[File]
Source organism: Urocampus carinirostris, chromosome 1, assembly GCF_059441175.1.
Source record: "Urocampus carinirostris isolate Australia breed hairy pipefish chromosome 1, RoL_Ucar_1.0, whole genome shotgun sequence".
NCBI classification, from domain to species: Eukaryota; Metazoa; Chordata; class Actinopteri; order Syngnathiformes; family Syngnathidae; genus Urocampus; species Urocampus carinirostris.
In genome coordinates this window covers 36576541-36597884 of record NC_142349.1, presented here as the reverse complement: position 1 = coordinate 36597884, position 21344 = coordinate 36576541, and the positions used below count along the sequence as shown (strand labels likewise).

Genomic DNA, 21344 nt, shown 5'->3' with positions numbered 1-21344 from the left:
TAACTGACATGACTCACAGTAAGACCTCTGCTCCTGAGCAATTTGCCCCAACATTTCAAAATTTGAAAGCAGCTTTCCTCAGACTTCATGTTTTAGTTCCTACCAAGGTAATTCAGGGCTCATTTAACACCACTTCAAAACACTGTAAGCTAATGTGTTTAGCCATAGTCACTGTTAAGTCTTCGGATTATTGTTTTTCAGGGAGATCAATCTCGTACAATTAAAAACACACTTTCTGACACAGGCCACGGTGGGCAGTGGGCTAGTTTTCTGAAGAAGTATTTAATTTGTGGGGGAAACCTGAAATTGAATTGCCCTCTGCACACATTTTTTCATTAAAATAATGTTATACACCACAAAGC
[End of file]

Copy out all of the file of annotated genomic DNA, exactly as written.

Source organism: Urocampus carinirostris, chromosome 1, assembly GCF_059441175.1.
Source record: "Urocampus carinirostris isolate Australia breed hairy pipefish chromosome 1, RoL_Ucar_1.0, whole genome shotgun sequence".
NCBI classification, from domain to species: Eukaryota; Metazoa; Chordata; class Actinopteri; order Syngnathiformes; family Syngnathidae; genus Urocampus; species Urocampus carinirostris.
In genome coordinates this window covers 36576541-36597884 of record NC_142349.1, presented here as the reverse complement: position 1 = coordinate 36597884, position 21344 = coordinate 36576541, and the positions used below count along the sequence as shown (strand labels likewise).

Genomic DNA, 21344 nt, shown 5'->3' with positions numbered 1-21344 from the left:
TAACTGACATGACTCACAGTAAGACCTCTGCTCCTGAGCAATTTGCCCCAACATTTCAAAATTTGAAAGCAGCTTTCCTCAGACTTCATGTTTTAGTTCCTACCAAGGTAATTCAGGGCTCATTTAACACCACTTCAAAACACTGTAAGCTAATGTGTTTAGCCATAGTCACTGTTAAGTCTTCGGATTATTGTTTTTCAGGGAGATCAATCTCGTACAATTAAAAACACACTTTCTGACACAGGCCACGGTGGGCAGTGGGCTAGTTTTCTGAAGAAGTATTTAATTTGTGGGGGAAACCTGAAATTGAATTGCCCTCTGCACACATTTTTTCATTAAAATAATGTTATACACCACAAAGC